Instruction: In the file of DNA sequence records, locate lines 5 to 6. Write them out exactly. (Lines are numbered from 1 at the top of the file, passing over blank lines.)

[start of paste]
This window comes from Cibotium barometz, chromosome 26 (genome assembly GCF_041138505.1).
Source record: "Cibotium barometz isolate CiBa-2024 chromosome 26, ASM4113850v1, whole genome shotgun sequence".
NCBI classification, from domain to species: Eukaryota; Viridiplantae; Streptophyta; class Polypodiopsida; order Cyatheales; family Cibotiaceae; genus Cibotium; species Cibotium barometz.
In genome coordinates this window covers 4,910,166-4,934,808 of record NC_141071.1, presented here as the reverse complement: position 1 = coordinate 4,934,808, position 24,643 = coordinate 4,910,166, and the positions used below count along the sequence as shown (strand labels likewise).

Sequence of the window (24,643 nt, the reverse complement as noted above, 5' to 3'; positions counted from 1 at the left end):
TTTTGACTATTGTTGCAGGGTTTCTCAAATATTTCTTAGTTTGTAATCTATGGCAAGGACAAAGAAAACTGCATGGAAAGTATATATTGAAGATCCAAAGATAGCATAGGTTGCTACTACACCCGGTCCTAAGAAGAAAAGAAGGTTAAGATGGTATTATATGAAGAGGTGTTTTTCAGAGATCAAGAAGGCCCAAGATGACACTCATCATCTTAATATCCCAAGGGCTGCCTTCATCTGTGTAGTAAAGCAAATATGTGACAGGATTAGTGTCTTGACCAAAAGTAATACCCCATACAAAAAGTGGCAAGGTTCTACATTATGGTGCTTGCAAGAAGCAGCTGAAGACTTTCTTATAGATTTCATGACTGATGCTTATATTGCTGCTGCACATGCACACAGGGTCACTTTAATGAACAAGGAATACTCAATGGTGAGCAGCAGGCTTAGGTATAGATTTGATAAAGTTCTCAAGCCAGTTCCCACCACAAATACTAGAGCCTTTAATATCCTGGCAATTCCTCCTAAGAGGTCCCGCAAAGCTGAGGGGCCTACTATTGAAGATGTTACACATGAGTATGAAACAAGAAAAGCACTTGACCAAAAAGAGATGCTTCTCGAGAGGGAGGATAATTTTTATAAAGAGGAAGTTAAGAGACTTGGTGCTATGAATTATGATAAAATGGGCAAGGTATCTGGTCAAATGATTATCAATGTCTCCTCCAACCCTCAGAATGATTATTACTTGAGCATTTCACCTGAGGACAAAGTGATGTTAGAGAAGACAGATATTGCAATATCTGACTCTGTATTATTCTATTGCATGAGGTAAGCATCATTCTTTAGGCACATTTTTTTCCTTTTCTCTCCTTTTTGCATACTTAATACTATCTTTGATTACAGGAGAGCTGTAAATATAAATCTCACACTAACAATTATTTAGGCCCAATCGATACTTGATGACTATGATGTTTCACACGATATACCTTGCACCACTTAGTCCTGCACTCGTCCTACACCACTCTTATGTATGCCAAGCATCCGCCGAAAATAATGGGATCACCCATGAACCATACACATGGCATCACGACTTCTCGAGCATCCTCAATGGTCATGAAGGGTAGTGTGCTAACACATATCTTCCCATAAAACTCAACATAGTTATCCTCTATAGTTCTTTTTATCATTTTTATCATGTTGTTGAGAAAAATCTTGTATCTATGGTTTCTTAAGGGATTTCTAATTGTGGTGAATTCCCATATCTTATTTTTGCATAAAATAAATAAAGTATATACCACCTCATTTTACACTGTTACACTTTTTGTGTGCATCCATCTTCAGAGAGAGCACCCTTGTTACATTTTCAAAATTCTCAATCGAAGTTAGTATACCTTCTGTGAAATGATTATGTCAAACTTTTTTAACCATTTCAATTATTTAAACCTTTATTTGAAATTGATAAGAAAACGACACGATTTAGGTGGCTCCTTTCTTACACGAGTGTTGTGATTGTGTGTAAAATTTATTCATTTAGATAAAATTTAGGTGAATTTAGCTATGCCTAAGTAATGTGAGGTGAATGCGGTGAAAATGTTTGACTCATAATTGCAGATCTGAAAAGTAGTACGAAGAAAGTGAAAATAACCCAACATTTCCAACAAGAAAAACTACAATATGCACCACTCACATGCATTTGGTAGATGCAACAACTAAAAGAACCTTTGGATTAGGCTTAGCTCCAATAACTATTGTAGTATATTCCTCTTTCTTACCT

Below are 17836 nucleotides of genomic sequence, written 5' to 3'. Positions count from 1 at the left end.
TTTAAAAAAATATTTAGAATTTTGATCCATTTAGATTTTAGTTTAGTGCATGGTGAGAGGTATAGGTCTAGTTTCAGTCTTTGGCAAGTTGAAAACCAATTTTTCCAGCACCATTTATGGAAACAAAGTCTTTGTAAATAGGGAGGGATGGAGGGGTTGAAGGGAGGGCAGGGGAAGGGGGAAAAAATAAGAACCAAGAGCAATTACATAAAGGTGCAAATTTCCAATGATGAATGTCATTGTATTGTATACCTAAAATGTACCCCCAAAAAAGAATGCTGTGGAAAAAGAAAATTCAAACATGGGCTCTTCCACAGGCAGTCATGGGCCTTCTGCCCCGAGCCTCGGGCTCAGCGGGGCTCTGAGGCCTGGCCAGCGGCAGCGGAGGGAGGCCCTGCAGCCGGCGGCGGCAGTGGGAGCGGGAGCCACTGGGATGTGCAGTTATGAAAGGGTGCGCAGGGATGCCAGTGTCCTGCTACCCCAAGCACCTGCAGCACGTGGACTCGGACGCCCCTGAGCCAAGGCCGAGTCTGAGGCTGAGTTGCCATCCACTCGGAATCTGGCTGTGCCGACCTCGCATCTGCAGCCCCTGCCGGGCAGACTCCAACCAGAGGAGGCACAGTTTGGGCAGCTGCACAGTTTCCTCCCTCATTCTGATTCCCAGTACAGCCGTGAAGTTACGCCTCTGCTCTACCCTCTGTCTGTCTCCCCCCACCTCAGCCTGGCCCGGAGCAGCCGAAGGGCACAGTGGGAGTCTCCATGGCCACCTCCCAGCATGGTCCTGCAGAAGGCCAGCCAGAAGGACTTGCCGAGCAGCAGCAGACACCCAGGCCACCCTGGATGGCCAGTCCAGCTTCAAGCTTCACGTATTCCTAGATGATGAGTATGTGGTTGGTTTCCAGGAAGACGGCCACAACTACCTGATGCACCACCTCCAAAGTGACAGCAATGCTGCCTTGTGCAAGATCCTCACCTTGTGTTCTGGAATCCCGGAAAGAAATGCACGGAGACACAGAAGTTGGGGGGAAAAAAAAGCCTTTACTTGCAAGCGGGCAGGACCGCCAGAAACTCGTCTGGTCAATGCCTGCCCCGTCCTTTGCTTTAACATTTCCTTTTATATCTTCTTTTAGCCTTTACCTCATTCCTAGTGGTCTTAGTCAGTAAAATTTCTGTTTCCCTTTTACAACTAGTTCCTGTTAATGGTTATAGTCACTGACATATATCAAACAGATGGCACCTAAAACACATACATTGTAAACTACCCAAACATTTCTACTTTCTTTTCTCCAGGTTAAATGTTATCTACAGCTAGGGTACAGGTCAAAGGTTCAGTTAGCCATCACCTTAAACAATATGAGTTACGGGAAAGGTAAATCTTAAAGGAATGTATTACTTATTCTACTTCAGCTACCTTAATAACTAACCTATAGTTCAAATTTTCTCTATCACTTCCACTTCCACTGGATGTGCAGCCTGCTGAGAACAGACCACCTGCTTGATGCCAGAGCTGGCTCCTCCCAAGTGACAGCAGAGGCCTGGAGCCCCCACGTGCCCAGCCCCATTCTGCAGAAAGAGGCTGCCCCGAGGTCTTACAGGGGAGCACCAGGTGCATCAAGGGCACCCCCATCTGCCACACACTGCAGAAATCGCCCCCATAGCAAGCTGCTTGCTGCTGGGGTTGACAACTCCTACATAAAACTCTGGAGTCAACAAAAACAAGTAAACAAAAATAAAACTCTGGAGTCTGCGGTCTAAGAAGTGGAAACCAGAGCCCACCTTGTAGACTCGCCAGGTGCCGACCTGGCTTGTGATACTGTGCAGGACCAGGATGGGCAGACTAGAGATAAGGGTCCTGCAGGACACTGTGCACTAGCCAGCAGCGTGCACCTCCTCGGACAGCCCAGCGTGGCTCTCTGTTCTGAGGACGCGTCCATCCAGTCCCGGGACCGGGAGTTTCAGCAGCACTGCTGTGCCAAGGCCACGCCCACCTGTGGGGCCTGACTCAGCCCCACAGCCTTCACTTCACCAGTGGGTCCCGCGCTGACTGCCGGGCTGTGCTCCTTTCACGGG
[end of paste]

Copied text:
Sequence of the window (24,643 nt, the reverse complement as noted above, 5' to 3'; positions counted from 1 at the left end):
TTTTGACTATTGTTGCAGGGTTTCTCAAATATTTCTTAGTTTGTAATCTATGGCAAGGACAAAGAAAACTGCATGGAAAGTATATATTGAAGATCCAAAGATAGCATAGGTTGCTACTACACCCGGTCCTAAGAAGAAAAGAAGGTTAAGATGGTATTATATGAAGAGGTGTTTTTCAGAGATCAAGAAGGCCCAAGATGACACTCATCATCTTAATATCCCAAGGGCTGCCTTCATCTGTGTAGTAAAGCAAATATGTGACAGGATTAGTGTCTTGACCAAAAGTAATACCCCATACAAAAAGTGGCAAGGTTCTACATTATGGTGCTTGCAAGAAGCAGCTGAAGACTTTCTTATAGATTTCATGACTGATGCTTATATTGCTGCTGCACATGCACACAGGGTCACTTTAATGAACAAGGAATACTCAATGGTGAGCAGCAGGCTTAGGTATAGATTTGATAAAGTTCTCAAGCCAGTTCCCACCACAAATACTAGAGCCTTTAATATCCTGGCAATTCCTCCTAAGAGGTCCCGCAAAGCTGAGGGGCCTACTATTGAAGATGTTACACATGAGTATGAAACAAGAAAAGCACTTGACCAAAAAGAGATGCTTCTCGAGAGGGAGGATAATTTTTATAAAGAGGAAGTTAAGAGACTTGGTGCTATGAATTATGATAAAATGGGCAAGGTATCTGGTCAAATGATTATCAATGTCTCCTCCAACCCTCAGAATGATTATTACTTGAGCATTTCACCTGAGGACAAAGTGATGTTAGAGAAGACAGATATTGCAATATCTGACTCTGTATTATTCTATTGCATGAGGTAAGCATCATTCTTTAGGCACATTTTTTTCCTTTTCTCTCCTTTTTGCATACTTAATACTATCTTTGATTACAGGAGAGCTGTAAATATAAATCTCACACTAACAATTATTTAGGCCCAATCGATACTTGATGACTATGATGTTTCACACGATATACCTTGCACCACTTAGTCCTGCACTCGTCCTACACCACTCTTATGTATGCCAAGCATCCGCCGAAAATAATGGGATCACCCATGAACCATACACATGGCATCACGACTTCTCGAGCATCCTCAATGGTCATGAAGGGTAGTGTGCTAACACATATCTTCCCATAAAACTCAACATAGTTATCCTCTATAGTTCTTTTTATCATTTTTATCATGTTGTTGAGAAAAATCTTGTATCTATGGTTTCTTAAGGGATTTCTAATTGTGGTGAATTCCCATATCTTATTTTTGCATAAAATAAATAAAGTATATACCACCTCATTTTACACTGTTACACTTTTTGTGTGCATCCATCTTCAGAGAGAGCACCCTTGTTACATTTTCAAAATTCTCAATCGAAGTTAGTATACCTTCTGTGAAATGATTATGTCAAACTTTTTTAACCATTTCAATTATTTAAACCTTTATTTGAAATTGATAAGAAAACGACACGATTTAGGTGGCTCCTTTCTTACACGAGTGTTGTGATTGTGTGTAAAATTTATTCATTTAGATAAAATTTAGGTGAATTTAGCTATGCCTAAGTAATGTGAGGTGAATGCGGTGAAAATGTTTGACTCATAATTGCAGATCTGAAAAGTAGTACGAAGAAAGTGAAAATAACCCAACATTTCCAACAAGAAAAACTACAATATGCACCACTCACATGCATTTGGTAGATGCAACAACTAAAAGAACCTTTGGATTAGGCTTAGCTCCAATAACTATTGTAGTATATTCCTCTTTCTTACCT